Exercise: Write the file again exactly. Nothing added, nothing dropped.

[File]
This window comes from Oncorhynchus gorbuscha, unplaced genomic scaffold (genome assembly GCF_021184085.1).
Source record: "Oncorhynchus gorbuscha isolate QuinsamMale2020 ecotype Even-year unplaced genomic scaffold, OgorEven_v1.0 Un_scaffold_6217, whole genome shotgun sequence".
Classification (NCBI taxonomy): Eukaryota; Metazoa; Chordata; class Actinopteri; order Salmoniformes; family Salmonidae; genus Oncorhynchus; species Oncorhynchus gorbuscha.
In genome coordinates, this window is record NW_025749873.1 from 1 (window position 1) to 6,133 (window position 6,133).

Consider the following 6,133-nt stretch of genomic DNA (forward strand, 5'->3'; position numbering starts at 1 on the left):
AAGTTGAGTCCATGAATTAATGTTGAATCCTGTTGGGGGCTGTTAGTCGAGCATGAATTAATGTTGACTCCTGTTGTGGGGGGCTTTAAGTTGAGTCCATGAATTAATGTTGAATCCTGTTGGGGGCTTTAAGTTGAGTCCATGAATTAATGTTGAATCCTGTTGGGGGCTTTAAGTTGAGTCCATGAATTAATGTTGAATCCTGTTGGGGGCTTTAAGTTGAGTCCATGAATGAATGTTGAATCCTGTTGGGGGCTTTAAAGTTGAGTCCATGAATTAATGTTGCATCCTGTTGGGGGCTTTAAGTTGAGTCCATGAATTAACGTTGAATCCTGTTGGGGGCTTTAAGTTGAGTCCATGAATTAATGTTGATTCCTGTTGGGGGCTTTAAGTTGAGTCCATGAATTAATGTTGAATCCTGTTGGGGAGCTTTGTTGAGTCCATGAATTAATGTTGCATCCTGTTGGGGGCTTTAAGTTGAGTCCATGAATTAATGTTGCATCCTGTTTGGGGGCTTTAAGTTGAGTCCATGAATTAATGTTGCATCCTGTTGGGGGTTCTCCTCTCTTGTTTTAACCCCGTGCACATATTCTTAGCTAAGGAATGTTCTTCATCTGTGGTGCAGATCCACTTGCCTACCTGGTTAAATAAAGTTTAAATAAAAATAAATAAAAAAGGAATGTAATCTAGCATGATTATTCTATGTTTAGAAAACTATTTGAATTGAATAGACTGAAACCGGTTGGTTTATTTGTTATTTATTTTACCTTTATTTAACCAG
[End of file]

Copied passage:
This window comes from Oncorhynchus gorbuscha, unplaced genomic scaffold (genome assembly GCF_021184085.1).
Source record: "Oncorhynchus gorbuscha isolate QuinsamMale2020 ecotype Even-year unplaced genomic scaffold, OgorEven_v1.0 Un_scaffold_6217, whole genome shotgun sequence".
Classification (NCBI taxonomy): Eukaryota; Metazoa; Chordata; class Actinopteri; order Salmoniformes; family Salmonidae; genus Oncorhynchus; species Oncorhynchus gorbuscha.
In genome coordinates, this window is record NW_025749873.1 from 1 (window position 1) to 6,133 (window position 6,133).

Consider the following 6,133-nt stretch of genomic DNA (forward strand, 5'->3'; position numbering starts at 1 on the left):
AAGTTGAGTCCATGAATTAATGTTGAATCCTGTTGGGGGCTGTTAGTCGAGCATGAATTAATGTTGACTCCTGTTGTGGGGGGCTTTAAGTTGAGTCCATGAATTAATGTTGAATCCTGTTGGGGGCTTTAAGTTGAGTCCATGAATTAATGTTGAATCCTGTTGGGGGCTTTAAGTTGAGTCCATGAATTAATGTTGAATCCTGTTGGGGGCTTTAAGTTGAGTCCATGAATGAATGTTGAATCCTGTTGGGGGCTTTAAAGTTGAGTCCATGAATTAATGTTGCATCCTGTTGGGGGCTTTAAGTTGAGTCCATGAATTAACGTTGAATCCTGTTGGGGGCTTTAAGTTGAGTCCATGAATTAATGTTGATTCCTGTTGGGGGCTTTAAGTTGAGTCCATGAATTAATGTTGAATCCTGTTGGGGAGCTTTGTTGAGTCCATGAATTAATGTTGCATCCTGTTGGGGGCTTTAAGTTGAGTCCATGAATTAATGTTGCATCCTGTTTGGGGGCTTTAAGTTGAGTCCATGAATTAATGTTGCATCCTGTTGGGGGTTCTCCTCTCTTGTTTTAACCCCGTGCACATATTCTTAGCTAAGGAATGTTCTTCATCTGTGGTGCAGATCCACTTGCCTACCTGGTTAAATAAAGTTTAAATAAAAATAAATAAAAAAGGAATGTAATCTAGCATGATTATTCTATGTTTAGAAAACTATTTGAATTGAATAGACTGAAACCGGTTGGTTTATTTGTTATTTATTTTACCTTTATTTAACCAG